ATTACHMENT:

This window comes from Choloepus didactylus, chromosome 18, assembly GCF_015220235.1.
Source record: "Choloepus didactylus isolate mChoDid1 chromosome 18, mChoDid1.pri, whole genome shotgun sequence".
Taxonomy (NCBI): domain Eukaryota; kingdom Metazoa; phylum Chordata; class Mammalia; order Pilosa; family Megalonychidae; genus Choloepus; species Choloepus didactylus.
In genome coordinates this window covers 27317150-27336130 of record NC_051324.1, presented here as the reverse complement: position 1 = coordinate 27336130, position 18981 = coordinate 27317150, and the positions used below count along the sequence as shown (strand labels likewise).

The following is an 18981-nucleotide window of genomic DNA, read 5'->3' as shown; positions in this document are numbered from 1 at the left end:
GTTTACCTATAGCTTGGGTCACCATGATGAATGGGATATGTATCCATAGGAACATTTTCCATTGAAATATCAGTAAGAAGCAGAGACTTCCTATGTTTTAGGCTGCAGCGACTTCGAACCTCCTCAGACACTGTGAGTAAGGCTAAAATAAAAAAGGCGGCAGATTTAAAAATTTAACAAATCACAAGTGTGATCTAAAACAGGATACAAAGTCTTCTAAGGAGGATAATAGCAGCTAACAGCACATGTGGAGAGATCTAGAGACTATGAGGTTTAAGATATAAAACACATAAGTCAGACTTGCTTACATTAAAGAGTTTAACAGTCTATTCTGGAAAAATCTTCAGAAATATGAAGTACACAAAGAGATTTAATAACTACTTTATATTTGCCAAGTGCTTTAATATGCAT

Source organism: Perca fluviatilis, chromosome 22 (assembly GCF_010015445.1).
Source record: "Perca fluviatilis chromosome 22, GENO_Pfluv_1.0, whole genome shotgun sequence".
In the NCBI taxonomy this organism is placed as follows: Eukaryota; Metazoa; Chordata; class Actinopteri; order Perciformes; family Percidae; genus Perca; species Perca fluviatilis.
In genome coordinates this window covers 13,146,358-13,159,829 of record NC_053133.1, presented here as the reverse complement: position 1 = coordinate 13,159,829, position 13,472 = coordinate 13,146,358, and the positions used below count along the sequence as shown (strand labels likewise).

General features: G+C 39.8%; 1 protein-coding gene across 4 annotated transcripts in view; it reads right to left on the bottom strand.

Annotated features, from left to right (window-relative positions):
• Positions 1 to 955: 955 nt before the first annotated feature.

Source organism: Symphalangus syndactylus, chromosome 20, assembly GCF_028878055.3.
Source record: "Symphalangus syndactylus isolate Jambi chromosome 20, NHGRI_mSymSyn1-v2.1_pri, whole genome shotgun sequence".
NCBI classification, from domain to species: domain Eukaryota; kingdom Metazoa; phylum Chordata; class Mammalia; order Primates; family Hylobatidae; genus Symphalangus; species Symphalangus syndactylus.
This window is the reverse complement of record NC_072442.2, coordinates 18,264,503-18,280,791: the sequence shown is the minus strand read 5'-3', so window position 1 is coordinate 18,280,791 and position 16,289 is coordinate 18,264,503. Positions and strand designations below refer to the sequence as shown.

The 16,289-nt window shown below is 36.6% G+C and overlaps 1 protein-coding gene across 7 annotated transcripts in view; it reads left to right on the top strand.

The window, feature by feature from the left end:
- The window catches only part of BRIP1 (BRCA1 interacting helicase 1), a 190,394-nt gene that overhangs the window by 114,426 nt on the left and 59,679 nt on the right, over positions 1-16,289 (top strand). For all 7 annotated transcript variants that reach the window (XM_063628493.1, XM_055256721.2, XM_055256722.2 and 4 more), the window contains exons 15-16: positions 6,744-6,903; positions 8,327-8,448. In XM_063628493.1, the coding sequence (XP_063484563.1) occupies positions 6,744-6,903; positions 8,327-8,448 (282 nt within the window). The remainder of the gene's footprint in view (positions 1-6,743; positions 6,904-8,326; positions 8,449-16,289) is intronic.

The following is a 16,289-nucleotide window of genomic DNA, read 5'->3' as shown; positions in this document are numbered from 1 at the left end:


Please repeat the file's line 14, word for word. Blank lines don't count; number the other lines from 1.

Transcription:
Source organism: Symphalangus syndactylus, chromosome 20, assembly GCF_028878055.3.